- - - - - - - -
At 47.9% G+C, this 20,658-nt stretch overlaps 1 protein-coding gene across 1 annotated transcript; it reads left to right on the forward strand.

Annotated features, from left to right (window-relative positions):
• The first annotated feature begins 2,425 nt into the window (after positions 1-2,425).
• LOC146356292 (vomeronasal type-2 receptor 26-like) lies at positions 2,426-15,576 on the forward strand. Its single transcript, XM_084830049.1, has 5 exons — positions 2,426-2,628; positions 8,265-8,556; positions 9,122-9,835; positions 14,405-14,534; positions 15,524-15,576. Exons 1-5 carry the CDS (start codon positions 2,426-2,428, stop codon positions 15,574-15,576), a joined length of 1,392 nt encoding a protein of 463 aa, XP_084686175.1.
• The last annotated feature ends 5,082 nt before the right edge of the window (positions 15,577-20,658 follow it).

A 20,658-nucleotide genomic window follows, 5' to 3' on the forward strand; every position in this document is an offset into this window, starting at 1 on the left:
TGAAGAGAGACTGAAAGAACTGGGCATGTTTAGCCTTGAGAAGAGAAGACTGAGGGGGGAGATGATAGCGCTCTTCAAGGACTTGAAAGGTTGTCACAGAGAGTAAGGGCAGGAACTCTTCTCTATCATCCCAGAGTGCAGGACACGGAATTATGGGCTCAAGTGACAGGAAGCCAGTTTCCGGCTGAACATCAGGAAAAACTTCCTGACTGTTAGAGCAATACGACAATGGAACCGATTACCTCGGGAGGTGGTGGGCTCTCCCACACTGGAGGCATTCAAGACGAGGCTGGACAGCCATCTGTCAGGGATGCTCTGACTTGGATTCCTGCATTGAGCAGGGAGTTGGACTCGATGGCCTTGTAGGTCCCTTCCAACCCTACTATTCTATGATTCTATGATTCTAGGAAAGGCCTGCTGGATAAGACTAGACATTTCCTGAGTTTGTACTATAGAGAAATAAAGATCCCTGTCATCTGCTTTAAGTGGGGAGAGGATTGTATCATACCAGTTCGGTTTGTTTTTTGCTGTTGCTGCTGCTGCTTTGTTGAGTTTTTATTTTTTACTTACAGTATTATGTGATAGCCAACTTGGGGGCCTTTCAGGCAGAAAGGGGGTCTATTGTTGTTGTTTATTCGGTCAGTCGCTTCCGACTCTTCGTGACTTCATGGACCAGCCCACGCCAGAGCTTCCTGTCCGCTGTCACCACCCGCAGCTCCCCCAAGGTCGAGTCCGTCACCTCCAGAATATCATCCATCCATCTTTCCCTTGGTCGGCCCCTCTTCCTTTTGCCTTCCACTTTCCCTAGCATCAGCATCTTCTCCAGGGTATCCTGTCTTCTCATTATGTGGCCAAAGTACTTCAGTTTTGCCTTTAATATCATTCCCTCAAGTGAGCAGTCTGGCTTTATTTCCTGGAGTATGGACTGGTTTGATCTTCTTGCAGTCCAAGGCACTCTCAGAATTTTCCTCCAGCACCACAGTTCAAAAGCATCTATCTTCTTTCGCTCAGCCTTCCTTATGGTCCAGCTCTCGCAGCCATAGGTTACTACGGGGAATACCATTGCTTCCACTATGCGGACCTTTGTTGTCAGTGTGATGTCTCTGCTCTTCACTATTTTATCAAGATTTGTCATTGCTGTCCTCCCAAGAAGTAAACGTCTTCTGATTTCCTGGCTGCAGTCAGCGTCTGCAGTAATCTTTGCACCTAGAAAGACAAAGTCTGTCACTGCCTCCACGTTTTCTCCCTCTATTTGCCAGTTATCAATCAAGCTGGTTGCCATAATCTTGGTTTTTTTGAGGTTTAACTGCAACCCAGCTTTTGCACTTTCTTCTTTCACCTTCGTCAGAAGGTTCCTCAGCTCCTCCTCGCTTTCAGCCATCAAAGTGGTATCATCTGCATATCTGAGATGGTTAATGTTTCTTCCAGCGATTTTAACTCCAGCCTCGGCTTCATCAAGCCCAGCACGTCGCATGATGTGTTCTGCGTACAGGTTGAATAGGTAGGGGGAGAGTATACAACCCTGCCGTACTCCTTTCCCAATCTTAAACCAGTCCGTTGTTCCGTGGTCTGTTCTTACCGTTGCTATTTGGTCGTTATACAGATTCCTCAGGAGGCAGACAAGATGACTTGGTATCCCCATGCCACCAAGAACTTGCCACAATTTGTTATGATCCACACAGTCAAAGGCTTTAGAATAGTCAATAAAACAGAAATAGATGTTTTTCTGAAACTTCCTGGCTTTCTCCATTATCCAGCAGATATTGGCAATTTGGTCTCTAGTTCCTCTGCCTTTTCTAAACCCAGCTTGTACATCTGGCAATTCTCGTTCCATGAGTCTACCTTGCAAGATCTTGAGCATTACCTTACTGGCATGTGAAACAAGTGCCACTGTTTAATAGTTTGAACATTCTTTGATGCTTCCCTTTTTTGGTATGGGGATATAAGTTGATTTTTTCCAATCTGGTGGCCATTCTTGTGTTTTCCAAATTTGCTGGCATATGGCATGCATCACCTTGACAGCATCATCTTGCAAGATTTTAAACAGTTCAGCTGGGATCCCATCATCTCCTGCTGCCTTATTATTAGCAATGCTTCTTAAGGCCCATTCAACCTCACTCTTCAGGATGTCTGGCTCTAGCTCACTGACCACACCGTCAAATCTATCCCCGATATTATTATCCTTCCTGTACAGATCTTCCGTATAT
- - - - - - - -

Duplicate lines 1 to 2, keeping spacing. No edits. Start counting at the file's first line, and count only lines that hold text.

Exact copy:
At 47.9% G+C, this 20,658-nt stretch overlaps 1 protein-coding gene across 1 annotated transcript; it reads left to right on the forward strand.

Annotated features, from left to right (window-relative positions):